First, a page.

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L.A. Beat

Galt Museum presents Fakes and Forgeries— from yesterday to today

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It is always a good  idea to be a wary consumer, but it is even more so with the Christmas shopping season in full swing.  Because everything you can buy can be counterfeited including the currency itself. So it is a perfect time for the Galt Museum to  open their latest exhibit— Fakes and Forgeries: Yesterday and Today. The traveling exhibit comes to the Galt  from the Royal Ontario Museum with the help of a  special Heritage Canada grant. Volunteers and Bank Of Canada analyst Marc Trudel examine the counterfeit bill displat. Photo by Richard Amery
“Every 10-12 years, we release a new series of bills with different security features. This helps us keep one step ahead of the counterfeiters,” said Trudel, giving a preview of his  sneak preview of his presentation. He said next year, bills will be made of a special plastic polymer, though he doesn’t know which ones will be redesigned or what the new features will be.

“They’ll probably tell us what they are about two hours before it happens, because they don’t want any leaks,” he laughed adding there are a variety of security features on  the current issue of bills which include a special cotton fibres, which give them a distinct feel. So in addition to feeling the bills, you should be able to tell a counterfeit bill as well as by holding it up to light.

You should be able to see an image of the Queen or prime minister featured on the bill in the white space on the bottom right hand side of it. As well, raised ink is used on the holographic strip on the left hand side of the bill plus the numbers. And while  the Braille is not a security feature, it also helps set apart genuine bills from their counterfeit counterparts.

 The interactive exhibit  features 11 showcases full of  numerous different types of forgeries  from currency to ancient artifacts, as well as originals set side by side. They include counterfeit merchandise, drugs, hockey helmets and uniforms, counterfeit software and popular items like toys and ipods as well as ancient artifacts and their counterfeited counterparts from Egypt and China.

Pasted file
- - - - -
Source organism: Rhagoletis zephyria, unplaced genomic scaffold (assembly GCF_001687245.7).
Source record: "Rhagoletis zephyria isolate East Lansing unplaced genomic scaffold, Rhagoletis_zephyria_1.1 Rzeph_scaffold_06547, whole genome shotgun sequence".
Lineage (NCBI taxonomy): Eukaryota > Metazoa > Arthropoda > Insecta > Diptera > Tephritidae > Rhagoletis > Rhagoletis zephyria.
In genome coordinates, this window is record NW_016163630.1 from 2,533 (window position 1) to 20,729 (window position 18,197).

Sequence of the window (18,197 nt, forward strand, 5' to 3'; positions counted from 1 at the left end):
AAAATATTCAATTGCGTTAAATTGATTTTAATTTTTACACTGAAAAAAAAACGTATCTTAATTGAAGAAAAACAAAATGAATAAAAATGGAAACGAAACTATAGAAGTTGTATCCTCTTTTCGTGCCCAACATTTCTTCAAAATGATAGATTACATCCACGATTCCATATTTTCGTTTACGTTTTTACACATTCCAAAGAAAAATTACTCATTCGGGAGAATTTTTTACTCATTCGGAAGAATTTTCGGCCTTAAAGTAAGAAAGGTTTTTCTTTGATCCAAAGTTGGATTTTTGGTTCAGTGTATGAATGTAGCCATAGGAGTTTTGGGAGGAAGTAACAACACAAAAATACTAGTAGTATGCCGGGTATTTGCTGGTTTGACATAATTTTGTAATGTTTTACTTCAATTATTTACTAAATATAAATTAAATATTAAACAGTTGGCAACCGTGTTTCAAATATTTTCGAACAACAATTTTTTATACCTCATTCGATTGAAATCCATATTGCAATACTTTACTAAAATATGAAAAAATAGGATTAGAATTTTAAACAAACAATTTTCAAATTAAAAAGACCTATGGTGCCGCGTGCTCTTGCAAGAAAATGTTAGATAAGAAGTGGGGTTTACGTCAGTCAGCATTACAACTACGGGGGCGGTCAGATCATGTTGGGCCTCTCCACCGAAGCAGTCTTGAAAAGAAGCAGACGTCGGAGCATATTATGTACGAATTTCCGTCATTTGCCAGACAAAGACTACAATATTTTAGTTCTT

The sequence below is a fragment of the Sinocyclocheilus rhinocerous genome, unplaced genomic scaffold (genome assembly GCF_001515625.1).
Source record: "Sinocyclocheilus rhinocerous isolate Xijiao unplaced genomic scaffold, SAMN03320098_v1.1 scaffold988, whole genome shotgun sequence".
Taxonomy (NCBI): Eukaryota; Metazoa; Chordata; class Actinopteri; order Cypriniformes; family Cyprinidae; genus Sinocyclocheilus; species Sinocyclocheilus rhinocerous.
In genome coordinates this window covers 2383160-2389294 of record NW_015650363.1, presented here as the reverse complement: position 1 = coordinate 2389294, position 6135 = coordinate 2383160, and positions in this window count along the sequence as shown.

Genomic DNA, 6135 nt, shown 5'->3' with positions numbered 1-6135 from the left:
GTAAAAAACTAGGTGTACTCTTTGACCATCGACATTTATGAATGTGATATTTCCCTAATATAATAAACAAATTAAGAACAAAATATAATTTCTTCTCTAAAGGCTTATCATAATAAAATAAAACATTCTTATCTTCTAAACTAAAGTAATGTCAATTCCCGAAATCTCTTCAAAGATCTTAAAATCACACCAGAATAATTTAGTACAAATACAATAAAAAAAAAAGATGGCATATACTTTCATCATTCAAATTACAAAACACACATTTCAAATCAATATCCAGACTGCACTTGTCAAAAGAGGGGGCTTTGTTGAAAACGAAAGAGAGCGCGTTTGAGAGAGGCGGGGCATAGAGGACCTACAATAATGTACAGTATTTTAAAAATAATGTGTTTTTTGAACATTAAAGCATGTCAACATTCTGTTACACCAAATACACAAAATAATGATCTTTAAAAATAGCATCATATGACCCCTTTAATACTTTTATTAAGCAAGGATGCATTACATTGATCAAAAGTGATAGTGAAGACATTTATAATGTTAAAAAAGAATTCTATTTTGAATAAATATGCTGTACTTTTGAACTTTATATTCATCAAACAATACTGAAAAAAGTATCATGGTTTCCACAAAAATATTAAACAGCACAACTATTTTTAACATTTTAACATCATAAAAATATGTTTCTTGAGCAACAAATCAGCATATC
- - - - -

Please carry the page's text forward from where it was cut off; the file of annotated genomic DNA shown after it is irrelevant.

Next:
“The collection puts them side by side and  gives you a chance to  guess which is which. But they don’t just leave you guessing, you  can open a door and see if you are right or wrong,” said curator Wendy Aitkens.

The exhibit officially opens  tomorrow (Saturday) Dec. 17, at 11:30 p.m. with  Cst.  Blaine Stodolka speaking about how to spot counterfeit merchandise, followed by a presentation by  Bank of Canada analyst Marc Trudel speaking about how to spot counterfeit currency, who will be speaking at 12:30 p.m., 2 p.m., and 3 p.m..
 There will be film screenings as well, ‘Catch Me If You Can’ at 1 p.m. as well as ‘The Sign of Four: Sherlock Holmes’ Greatest Case’  at 3 p.m.

Throughout the day there will be children activities. And because  it is  the opening day, admission is free.

For more information on this exhibit, please read upcoming issues of the Lethbridge Sun Times.

— by Richard Amery, L.A. Beat Editor
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